Most apartments in Taiwan are for sale, so when you want to rent one, you have to find an owner that’s renting.  You can’t just show up at the office and ask for vacancies, this is the main reason you need an agent.  There may be more than one apartment for rent in a building or community but each one has a different agent, so it’s hard to find out who lists the apartments.

For us, because our Chinese is so poor, we have to find an agent that speaks English. We got very lucky to meet an agent; his English name is John, on his first day of work at Taiwan Realty in downtown Bade.  His English is excellent and he’s a lot of fun.  I think his boss realized he’d made a good choice, when foreigners showed up and he was the only one who could communicate with us.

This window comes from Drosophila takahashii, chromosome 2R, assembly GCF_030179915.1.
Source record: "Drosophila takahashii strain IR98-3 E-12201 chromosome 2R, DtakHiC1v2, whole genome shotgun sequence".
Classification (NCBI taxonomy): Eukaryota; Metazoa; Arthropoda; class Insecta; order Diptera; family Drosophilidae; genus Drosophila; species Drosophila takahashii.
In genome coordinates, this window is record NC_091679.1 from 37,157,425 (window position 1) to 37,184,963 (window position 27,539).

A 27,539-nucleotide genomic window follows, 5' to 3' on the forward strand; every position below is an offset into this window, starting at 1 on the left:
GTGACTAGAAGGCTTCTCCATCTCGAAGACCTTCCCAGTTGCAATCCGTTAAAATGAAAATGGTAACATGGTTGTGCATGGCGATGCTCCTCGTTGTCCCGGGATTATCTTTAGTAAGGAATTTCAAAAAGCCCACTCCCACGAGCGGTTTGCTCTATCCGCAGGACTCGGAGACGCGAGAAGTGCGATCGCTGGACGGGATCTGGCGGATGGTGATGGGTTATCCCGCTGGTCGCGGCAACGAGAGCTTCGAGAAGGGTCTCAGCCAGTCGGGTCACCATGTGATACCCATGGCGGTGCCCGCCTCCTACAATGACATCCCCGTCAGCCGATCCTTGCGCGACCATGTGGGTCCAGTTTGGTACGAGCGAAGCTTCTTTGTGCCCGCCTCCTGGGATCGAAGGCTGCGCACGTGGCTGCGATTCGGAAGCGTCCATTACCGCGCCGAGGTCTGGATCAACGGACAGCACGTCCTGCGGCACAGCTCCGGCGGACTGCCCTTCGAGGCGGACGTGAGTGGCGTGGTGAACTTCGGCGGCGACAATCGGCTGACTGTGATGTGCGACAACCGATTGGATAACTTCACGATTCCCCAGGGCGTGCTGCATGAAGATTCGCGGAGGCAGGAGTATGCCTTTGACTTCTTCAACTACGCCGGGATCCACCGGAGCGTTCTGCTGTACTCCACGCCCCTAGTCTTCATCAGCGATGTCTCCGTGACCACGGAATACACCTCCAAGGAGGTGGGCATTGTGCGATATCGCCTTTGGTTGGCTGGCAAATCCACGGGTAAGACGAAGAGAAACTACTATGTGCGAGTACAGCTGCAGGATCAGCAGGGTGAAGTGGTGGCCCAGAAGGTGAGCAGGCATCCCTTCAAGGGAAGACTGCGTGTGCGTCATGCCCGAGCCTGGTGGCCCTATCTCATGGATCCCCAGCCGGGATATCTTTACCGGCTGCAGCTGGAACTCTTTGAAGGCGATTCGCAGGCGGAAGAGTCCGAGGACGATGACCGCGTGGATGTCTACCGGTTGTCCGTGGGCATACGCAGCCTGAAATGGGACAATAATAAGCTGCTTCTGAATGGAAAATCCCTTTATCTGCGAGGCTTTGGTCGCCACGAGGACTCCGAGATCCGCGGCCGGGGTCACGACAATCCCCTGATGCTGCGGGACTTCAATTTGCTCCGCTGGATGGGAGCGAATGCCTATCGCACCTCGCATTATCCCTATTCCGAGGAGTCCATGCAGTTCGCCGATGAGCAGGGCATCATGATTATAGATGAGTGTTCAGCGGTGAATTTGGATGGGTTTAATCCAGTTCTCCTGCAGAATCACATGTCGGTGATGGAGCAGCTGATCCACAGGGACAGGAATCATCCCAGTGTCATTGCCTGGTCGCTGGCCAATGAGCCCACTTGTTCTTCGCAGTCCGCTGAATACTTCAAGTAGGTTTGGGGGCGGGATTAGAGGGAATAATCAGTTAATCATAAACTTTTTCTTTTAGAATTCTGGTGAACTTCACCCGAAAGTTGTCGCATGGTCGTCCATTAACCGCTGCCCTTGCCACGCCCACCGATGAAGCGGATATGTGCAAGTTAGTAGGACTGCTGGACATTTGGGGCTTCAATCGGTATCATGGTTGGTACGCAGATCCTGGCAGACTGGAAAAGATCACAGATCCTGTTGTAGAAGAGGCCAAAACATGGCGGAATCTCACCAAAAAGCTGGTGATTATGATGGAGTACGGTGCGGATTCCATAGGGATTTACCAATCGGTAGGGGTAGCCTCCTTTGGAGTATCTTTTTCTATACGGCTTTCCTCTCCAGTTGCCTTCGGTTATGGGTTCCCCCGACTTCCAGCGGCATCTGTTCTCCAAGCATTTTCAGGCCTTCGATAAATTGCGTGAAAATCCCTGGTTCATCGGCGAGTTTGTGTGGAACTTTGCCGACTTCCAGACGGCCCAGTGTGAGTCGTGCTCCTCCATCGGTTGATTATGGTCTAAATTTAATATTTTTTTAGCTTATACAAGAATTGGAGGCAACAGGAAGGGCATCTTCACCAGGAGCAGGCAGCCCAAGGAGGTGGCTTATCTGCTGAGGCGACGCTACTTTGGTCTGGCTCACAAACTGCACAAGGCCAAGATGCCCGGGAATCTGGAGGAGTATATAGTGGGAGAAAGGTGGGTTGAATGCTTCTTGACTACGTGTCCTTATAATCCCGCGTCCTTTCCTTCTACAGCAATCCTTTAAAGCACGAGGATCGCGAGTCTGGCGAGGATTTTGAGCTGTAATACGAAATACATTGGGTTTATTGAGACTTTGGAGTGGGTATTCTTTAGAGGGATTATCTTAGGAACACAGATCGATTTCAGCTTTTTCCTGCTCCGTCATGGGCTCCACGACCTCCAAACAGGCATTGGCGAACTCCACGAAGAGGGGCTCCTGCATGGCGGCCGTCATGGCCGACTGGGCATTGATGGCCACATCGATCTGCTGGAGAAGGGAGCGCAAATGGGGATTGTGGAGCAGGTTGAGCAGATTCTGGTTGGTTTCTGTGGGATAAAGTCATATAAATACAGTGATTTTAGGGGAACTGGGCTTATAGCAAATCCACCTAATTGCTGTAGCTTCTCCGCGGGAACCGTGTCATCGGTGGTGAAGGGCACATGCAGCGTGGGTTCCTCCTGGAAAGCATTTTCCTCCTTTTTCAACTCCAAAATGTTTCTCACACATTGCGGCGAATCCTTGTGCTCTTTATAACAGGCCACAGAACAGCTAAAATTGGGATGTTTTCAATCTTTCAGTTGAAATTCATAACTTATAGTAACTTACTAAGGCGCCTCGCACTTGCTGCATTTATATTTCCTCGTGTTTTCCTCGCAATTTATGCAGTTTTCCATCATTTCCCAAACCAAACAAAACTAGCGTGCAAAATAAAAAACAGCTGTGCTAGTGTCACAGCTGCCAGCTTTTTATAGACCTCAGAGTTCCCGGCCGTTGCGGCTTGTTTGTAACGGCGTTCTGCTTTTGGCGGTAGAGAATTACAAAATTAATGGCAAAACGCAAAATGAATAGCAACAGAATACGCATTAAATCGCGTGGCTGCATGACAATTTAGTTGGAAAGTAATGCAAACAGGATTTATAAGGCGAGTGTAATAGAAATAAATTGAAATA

John showed us a number of places that met our criteria.  I, for one, want to live in a new modern place, and we all want a view.  Often, apartments are close together and the view out your window might be of a wall, or into the window of the next apartment over.  We haven’t found the perfect one yet.  They seem to be pretty small.  We’re not opposed to downsizing but we still want to keep our washer and dryer, and our good old American refrigerator.  The refrigerator we have wouldn’t fit into our kitchen so we left it in the garage.  I’ve seen people stop and stare at it when the garage door is opened.   They think all Americans are fatties, anyway.  You should see them look at out cart at Costco. I always try to tell them we live an hour from Costco and only come once a month.  They always smile, roll their eyes and say, “Suuuure.” I know they don’t believe me, they think I’m just fat.  They’ll know what fat’s all about, when I roll my wheelchair over their toe!

This looks interesting, look at the close-up below

Other posts you may be interested in: 

Photos by Chris and Emily Banducci